(08/20/12) Julie Sartain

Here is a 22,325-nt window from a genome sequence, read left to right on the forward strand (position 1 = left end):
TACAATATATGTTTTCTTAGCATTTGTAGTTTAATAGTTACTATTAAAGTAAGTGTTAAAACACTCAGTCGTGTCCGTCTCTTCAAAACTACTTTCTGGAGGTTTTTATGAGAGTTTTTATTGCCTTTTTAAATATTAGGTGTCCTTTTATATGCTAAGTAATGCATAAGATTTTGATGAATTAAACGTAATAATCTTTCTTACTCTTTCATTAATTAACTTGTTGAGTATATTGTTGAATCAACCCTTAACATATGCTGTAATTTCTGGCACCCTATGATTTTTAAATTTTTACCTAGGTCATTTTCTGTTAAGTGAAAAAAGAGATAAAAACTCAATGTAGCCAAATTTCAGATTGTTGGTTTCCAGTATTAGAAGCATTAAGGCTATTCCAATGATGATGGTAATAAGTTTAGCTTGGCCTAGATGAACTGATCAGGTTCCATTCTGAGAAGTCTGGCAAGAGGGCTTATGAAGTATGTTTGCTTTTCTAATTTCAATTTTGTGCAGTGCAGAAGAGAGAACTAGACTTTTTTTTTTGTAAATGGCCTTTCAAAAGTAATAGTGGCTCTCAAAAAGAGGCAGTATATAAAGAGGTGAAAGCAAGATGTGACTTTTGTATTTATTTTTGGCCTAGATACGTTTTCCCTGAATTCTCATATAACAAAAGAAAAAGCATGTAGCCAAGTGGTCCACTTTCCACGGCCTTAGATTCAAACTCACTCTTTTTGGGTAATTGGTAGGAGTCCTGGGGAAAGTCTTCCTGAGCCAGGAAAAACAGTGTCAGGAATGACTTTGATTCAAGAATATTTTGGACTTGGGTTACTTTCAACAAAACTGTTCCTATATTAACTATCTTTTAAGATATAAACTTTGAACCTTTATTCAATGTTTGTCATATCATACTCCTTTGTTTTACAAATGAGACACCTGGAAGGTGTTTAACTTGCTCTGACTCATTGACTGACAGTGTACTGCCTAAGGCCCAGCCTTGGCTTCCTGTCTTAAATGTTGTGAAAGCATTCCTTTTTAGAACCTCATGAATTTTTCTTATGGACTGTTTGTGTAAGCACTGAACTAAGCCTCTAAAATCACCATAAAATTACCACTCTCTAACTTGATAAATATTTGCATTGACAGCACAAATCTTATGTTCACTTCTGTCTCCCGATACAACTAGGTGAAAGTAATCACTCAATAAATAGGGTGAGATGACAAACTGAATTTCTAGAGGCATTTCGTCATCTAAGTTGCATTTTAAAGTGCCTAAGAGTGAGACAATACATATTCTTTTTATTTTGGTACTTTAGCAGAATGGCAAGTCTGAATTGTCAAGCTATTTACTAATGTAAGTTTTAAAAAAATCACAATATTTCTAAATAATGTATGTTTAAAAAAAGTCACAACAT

The technology associated with wearable computers is growing quickly and could become a priority in the near future. Altimeter Group analysts call this phenomenon the sentient world, because it has to do with machines thinking and communicating with humans instead of just taking instructions. "Our research around this sentient world has more to do with the fact that machines and environments will begin to learn over time instead of simply anticipating our commands or making our commands easier to input," says Altimeter Group analyst Chris Silva. He says in the next 18 months there will be more mass-marketing applications for multiple sensors that will exploit people's omnipresent connection computers. "The eyeglasses are really cool, but they're just too far out there for a lot of people to grab any time soon," says Forrester analyst Frank Gillette. In order to realize the full potential of wearable computing, companies needs to consider the ergonomics, performance, reliability, flexibility, and manageability of the overall solution, says Motorola's Darren Koffer. For example, Belgian researchers recently presented an energy-harvesting technology that uses thermoelectric elements integrated into textiles to produce enough energy to power body sensors such as a heart rate monitor, a pulse oxymeter, or a watch.